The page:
My Foolish Heart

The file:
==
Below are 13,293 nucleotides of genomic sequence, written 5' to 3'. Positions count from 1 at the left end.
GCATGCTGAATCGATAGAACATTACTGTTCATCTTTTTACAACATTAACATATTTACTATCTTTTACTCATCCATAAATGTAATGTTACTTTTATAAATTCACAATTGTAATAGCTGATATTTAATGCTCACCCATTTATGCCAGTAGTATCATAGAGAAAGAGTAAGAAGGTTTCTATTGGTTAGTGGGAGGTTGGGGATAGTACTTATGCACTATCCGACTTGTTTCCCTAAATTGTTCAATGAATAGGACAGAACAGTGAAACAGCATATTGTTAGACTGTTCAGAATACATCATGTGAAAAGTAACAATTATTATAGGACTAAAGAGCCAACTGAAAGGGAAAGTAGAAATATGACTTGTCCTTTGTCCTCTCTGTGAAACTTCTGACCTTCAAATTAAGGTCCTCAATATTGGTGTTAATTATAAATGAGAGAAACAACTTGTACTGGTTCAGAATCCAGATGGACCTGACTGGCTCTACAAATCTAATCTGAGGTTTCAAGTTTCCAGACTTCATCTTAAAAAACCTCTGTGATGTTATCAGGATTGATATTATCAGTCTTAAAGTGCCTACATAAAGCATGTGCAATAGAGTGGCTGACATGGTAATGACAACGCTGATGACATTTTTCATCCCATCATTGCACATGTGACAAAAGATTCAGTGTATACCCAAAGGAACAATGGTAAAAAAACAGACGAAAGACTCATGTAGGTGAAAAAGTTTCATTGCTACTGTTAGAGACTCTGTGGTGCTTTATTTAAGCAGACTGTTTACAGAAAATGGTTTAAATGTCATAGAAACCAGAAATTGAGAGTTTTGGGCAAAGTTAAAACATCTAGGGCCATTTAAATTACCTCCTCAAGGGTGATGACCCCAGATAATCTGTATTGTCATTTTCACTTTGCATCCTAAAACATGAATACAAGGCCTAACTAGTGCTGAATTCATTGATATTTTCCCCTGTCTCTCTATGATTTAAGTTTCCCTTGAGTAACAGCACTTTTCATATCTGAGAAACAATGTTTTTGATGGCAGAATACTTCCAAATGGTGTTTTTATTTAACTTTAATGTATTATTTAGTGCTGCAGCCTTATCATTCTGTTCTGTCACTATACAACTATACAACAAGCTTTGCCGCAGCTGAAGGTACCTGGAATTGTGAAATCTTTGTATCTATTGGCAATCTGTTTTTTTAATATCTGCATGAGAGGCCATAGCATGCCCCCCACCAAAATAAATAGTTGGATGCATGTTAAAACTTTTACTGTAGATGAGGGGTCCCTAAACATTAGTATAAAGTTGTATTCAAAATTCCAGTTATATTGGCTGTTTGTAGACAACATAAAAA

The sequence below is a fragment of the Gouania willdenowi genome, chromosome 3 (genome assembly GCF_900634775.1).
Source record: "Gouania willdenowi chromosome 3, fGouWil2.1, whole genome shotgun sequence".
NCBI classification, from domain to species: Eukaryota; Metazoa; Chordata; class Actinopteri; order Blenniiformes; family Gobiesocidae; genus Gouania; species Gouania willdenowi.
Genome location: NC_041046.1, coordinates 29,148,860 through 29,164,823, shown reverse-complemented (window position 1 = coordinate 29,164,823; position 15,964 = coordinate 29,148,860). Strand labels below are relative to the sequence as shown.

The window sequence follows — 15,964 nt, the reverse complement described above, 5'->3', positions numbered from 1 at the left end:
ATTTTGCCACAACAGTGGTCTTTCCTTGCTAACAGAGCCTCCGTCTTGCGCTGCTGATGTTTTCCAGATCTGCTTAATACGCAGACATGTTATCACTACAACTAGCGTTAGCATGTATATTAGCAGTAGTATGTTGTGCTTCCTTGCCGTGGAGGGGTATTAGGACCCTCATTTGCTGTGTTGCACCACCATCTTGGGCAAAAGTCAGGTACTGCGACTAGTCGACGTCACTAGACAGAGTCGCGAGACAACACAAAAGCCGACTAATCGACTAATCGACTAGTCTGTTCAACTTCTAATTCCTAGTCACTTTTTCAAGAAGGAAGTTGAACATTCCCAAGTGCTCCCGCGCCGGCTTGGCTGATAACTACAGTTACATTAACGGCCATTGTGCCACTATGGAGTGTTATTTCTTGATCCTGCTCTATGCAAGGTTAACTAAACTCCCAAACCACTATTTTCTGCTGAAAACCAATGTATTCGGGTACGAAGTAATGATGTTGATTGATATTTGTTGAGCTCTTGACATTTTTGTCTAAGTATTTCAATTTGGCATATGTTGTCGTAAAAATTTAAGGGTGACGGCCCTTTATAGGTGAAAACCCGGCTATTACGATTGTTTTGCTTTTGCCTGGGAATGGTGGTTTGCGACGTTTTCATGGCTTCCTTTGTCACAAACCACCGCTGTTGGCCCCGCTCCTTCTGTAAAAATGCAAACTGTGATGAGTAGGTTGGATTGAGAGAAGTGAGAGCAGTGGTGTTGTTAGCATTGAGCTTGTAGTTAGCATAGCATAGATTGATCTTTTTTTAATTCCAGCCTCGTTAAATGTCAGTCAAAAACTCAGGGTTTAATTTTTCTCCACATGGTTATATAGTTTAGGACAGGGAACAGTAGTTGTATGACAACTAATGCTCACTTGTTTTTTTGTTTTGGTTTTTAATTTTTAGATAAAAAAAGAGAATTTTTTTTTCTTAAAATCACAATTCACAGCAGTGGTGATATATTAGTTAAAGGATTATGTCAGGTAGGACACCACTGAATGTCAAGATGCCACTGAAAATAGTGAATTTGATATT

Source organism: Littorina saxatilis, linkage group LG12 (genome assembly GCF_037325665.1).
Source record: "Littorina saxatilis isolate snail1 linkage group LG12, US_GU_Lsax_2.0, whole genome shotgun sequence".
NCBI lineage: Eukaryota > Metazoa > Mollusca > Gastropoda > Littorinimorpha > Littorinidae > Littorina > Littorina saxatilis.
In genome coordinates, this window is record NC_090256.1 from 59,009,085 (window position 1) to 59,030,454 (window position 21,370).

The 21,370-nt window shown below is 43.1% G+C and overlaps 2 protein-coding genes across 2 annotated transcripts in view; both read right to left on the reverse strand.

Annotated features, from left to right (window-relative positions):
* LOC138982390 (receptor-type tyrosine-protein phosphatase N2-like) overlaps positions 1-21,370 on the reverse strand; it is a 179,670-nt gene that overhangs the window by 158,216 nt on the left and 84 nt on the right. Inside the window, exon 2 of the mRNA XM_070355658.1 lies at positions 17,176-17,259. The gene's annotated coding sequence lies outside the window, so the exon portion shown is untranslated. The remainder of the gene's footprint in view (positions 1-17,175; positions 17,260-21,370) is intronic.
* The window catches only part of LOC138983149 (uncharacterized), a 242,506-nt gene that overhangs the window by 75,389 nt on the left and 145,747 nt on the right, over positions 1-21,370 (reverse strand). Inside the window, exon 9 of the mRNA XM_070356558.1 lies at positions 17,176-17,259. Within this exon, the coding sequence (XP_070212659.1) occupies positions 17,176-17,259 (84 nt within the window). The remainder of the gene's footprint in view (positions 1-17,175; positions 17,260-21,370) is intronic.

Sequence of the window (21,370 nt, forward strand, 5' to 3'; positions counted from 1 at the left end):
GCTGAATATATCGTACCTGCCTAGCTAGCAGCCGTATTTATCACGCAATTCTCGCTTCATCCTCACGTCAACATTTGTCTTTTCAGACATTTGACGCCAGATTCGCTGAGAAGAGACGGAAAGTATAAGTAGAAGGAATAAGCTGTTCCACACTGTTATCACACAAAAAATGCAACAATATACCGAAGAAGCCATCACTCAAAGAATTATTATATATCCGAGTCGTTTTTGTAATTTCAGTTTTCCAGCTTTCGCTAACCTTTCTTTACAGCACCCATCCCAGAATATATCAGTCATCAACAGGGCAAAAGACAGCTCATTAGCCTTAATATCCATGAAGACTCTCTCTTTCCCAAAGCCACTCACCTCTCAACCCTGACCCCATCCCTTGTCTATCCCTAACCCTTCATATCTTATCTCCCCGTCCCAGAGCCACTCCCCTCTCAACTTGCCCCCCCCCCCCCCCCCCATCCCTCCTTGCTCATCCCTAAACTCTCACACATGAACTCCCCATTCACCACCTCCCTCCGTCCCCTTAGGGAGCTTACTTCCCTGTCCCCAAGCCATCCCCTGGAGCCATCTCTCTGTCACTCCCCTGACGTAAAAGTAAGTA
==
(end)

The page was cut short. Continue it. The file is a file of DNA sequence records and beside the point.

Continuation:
Keith Jarrett tends to divide listeners into two camps: the cult and everyone else. For those who aren’t sure where they belong, the pianist’s latest double disc is a good place to start. Everything about My Foolish Heart—from the time-tested material (13 jazz and pop standards) to the tasteful accompaniment (courtesy of bassist Gary Peacock and drummer Jack DeJohnette)—serves to highlight Jarrett’s pluses and minuses. On the positive side, this live recording from the 2001 Montreux Jazz Festival features some gorgeous piano work. Jarrett’s soulful reimaginings of several Tin Pan Alley ballads, such as “Guess I’ll Hang My Tears Out to Dry” and “Only the Lonely,” will no doubt remind listeners why the pianist once sold records like a rock artist (1975’s The Köln Concert). Jarrett has a true gift for synthesizing romanticism, gospel and blues into an improvisational language that is both serious and accessible. Unfortunately, though, he can also be a difficult presence. Jarrett’s vocal seepage is legendary and, on My Foolish Heart, the moaning often accompanies performances that feel rushed and, as a result, overly dense. Jarrett’s opening notes on the first track, Miles Davis’ “Four,” suggest a musician who is in a hurry to show off his chops, race to the next number, or both. It’s an inauspicious beginning to an album that reveals more elegance and grace with each repeat listen. That won’t mean much to the folks who never make it past the opening track, but those who do will be compensated for their patience.